Editorial / Commentary / Opinion
VenEconomy :On the subject
of being doubled-faced
This Thursday, September 24, the Venezuelan President, Hugo Chávez, stated before the assembly of the United Nations that there were two Barack Obamas, one who spoke of peace at the United Nations and another who promoted military bases in Colombia.
In the opinion of a vast majority of Venezuelans, President Chávez would do well to apply that same statement to himself, since he maintains a discourse of peace, union, and love when addressing audiences abroad and a very different discourse of confrontation, aggression, persecution, and violence when dealing with the mass of the population that is critical of his political project.
And while we are on the subject of being two-faced, the behavior of the international community and that of its representative bodies when it comes to the problems facing the peoples of the region is worthy of mention.
Adopting a two-faced stance has become increasingly frequent in their vacillation between defending democratic rights and the principles of freedom in the majority of governments and their indifference to failures of governments to respect those same rights of their peoples.
It would seem that the governments of the world have invented a double yardstick by which to measure how far those in government abide by their country’s constitution and the commitments undertaken in international treaties and agreements.
The OAS, like the majority of its member governments, have endorsed with a conspiratorial silence the advance of a dictatorship in Venezuela that has expropriated private land, property, and companies wholesale. They have not called to account the Maecenas of a fair number of governments in this southern hemisphere for the continued closing down of media, the judicial persecution of the owners of those media, and the harassment of dozens of journalists. They have not questioned the totalitarian network of laws that today has the Venezuelan population cowed. They have shown unworthy indifference towards the fate of the political prisoners from the events of April 2002 and the dozens more that have since swollen the long list of imprisoned dissidents, among them journalists, businessmen, politicians, workers, and the latest victim, the student Julio César Rivas. They have kept their mouths shut over the violent repression of demonstrations by a population demanding respect for their labor rights and the meeting of their social needs. They have even been indulgent with the Venezuelan President’s brazen forging of close ties with some of the world’s consummate despots who have been implicated in bloody incidents in their own countries, two of whom are arriving this weekend on the Island of Margarita: Muhammad al Gaddafi, a military man, despot, and autocrat who has held power in Libya for the past 40 years; and Robert Mugabe, another military man and the fierce dictator of Zimbabwe since 1980, who has plunged his people into unemployment of 80% and inflation of 10,000% a year and mutilated and imprisoned more than 4,000 businessmen.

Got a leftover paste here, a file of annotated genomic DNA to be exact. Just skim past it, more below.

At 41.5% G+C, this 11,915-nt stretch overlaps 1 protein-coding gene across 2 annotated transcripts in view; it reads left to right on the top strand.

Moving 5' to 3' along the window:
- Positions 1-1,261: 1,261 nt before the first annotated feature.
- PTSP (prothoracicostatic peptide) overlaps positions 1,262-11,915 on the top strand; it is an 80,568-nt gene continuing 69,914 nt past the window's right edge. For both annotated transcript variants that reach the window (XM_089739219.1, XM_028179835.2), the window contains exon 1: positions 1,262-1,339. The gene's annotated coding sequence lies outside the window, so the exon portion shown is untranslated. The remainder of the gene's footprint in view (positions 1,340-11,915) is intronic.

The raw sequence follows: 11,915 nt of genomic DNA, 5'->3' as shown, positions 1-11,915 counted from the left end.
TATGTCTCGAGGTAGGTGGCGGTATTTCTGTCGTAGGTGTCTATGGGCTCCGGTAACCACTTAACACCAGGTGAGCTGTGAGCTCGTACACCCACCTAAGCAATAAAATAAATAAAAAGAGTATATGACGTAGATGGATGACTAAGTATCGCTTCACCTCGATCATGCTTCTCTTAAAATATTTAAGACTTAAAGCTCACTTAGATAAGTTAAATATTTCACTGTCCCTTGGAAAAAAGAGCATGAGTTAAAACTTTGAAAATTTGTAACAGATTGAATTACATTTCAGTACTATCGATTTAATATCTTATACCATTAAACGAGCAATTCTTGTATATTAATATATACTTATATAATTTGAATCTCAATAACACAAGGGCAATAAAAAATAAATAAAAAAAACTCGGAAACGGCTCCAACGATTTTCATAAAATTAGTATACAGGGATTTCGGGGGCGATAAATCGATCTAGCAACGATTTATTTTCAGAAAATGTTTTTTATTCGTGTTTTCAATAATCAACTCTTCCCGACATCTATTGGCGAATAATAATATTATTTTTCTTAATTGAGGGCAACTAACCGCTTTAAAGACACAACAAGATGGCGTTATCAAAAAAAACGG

Today, the people of Honduras is being subjected to strong international pressures, the brazen interference of foreign governments in their domestic affairs, and calls by governments of the region on their armed forces to take part in an uprising. In the case of Honduras, that same international community is taking the trouble to exercise its authority and protest at violations of human and constitutional rights, which, if true, are totally reprehensible, while it turns a blind eye when those same violations occur elsewhere.
It is time for the international community to join its two yardsticks in order to judge and call to account both de facto dictators and heads of government who act like dictators while boasting of having been “democratically elected.”
VenEconomy has been a Venezuela's leading specialized publisher on financial, political and economic data since 1982. VenEconomy's Points of View on the issues of the day, as seen by VenEconomy during the last week. Petroleumworld does not necessarily share these views.
Editor's Note: This commentary was originally published by VeneEconomy on 09/25/2009. Petroleumworld reprint this article in the interest of our readers .
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Petroleumworld News 09/29/09
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